ILWU Local 4 (Vancouver) and 8 (Portland) didn’t strike and continued to work under concessionary conditions imposed by the grain bosses. Now their members are locked out and their jobs have been taken by scabs. Are complaints to the bosses’ courts their only response? Union members have warned that the accepting the EGT contract well over a year ago would lead to this. Question: how can any ILWU work tomorrow at any port on the west coast? Their jobs are next…
Columbia Grain export terminal locks out longshore workers at the Port of Portland
By Richard Read
The Oregonian, May 4, 2013
Picketers protest outside Columbia Grain on Saturday at Port of Portland’s Terminal 5.
A bitter labor dispute on Northwest docks escalated Saturday as Columbia Grain Inc. locked out Portland longshore workers, accusing them of obstructing exports by gaming the system.
The lockout, which began at 6 a.m. at Columbia’s Port of Portland grain elevator, compounds a similar action at United Grain Corp. in Vancouver, where dockworkers have been shut out since Feb. 27.
Columbia Grain accused members of the International Longshore and Warehouse Union of slowing operations at its terminal, where wheat, corn, soybeans and other U.S. commodities arrive by train and barge for loading on ships bound for Asia and beyond. On Saturday the company, owned by Japan’s Marubeni Corp., employed managers and temporary workers to load a vessel as union members picketed outside.
“With bargaining stalled and the longshore workers engaging in ‘inside game’ tactics, including slowdowns, work-to-rule, and demands for repeated inspections of the same equipment – all designed to negatively impact Columbia Grain’s operations – we have decided that a lockout is our best alternative,” the company said in a written statement.
Columbia Grain and United Grain are members of a bargaining group pushing the longshore union for concessions to match employer-friendly working conditions at competing terminals in Longview and Kalama, Wash. Members of the Pacific Northwest Grain Handlers Association say that union perks, featherbedding and foot-dragging cost millions of dollars a year in a low-margin business, threatening the survival of their terminals.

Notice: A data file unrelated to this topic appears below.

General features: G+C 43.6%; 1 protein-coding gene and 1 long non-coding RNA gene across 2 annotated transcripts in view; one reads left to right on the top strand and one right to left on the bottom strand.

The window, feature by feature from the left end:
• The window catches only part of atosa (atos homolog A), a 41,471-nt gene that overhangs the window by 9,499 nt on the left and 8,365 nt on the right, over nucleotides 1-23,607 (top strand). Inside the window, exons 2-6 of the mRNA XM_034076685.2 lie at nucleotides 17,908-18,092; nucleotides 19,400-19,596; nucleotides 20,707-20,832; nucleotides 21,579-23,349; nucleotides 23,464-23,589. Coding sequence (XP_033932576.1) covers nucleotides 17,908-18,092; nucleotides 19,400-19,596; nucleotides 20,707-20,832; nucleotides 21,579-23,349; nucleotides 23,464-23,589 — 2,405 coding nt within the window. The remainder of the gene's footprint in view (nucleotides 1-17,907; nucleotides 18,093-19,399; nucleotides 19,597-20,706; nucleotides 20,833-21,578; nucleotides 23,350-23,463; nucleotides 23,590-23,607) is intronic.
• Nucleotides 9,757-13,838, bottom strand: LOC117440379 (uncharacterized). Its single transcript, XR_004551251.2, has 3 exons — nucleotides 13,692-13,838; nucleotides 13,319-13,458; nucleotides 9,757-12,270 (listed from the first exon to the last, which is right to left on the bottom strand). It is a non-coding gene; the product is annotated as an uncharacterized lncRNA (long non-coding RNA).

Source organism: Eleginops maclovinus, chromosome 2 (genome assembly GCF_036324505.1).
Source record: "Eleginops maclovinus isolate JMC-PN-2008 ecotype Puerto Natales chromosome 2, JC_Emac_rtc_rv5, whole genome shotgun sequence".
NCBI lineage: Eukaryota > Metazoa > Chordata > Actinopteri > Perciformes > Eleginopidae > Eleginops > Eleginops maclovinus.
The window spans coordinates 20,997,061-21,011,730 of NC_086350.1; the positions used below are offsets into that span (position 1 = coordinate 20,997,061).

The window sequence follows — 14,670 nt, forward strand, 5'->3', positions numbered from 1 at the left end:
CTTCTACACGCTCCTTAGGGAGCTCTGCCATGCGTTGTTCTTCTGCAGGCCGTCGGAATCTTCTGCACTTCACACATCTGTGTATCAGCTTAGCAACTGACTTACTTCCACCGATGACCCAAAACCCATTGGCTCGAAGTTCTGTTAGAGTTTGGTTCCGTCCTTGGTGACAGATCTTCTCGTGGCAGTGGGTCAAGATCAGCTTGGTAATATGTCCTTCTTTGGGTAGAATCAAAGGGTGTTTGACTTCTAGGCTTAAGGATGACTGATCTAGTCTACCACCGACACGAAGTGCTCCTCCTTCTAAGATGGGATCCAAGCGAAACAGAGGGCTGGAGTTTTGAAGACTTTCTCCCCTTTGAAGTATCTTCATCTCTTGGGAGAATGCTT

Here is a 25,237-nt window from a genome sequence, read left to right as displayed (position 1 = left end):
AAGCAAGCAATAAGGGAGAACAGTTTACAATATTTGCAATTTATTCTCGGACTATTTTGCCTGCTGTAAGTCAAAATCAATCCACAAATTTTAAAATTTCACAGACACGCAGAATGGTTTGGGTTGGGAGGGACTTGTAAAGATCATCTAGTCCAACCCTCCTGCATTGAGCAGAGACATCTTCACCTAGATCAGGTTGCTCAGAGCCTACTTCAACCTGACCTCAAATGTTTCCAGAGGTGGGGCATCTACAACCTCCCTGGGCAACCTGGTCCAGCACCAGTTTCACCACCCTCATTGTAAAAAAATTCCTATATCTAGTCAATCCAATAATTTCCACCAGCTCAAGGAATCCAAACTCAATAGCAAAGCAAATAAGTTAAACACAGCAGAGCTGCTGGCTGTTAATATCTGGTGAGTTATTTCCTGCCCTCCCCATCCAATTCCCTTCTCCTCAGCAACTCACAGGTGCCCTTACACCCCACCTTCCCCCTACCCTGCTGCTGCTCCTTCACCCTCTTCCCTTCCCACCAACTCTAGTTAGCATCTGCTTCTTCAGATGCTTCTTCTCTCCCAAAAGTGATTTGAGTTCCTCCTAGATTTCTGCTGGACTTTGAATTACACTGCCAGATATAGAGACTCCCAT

By contrast, longshore union leaders depict the companies as highly profitable, foreign-owned ventures trying to squeeze local workers.
Bruce Holte, president of ILWU Local 8, said Columbia Grain hired replacement workers last fall, when contract talks were in early stages, showing that the company never intended to reach agreement.
“Unfortunately, Marubeni-Columbia Grain has done what it’s wanted to do all along, and locked out local workers who have made this company profitable for decades,” Holte said in a written statement. “Rather than reach a fair agreement, the company has hired an out-of-state strike-breaking firm, attorneys and a publicist to make allegations against local workers who simply want to do our jobs and support our community.”
More than 50 protesters picketed Saturday at the Port of Portland, where Portland police officers stood by along with security guards contracted by the Port and others hired by Columbia Grain. Adding to the conflict, Port of Portland security guards represented by the longshore union accused the Port of improperly displacing them.
“We have filed a grievance and are seeking comparable hours to what the Port is paying its contracted security,” said David Vale, steward for the ILWU Local 28 security officers, in an e-mail. “That could eventually amount to hundreds of thousands of dollars, some of which is taxpayer provided.”
A contract expired Sept. 30 between the union and the grain handlers, a negotiating group that includes Columbia Grain, United Grain and Louis Dreyfus Commodities. The terminal operators declared an impasse late last year and imposed terms of a final contract offer that union members had rejected in a vote.
But Temco, another member of the negotiating group, defected from the association and reached its own tentative contract with the union.
In Vancouver, United Grain has continued operating during its lockout, using managers and non-union workers to unload train cars and load ships. Columbia Grain used a similar approach Saturday, as managers and temporary workers loaded grain into the Yu Hong, an 82,000-ton Panama-flagged bulk carrier.
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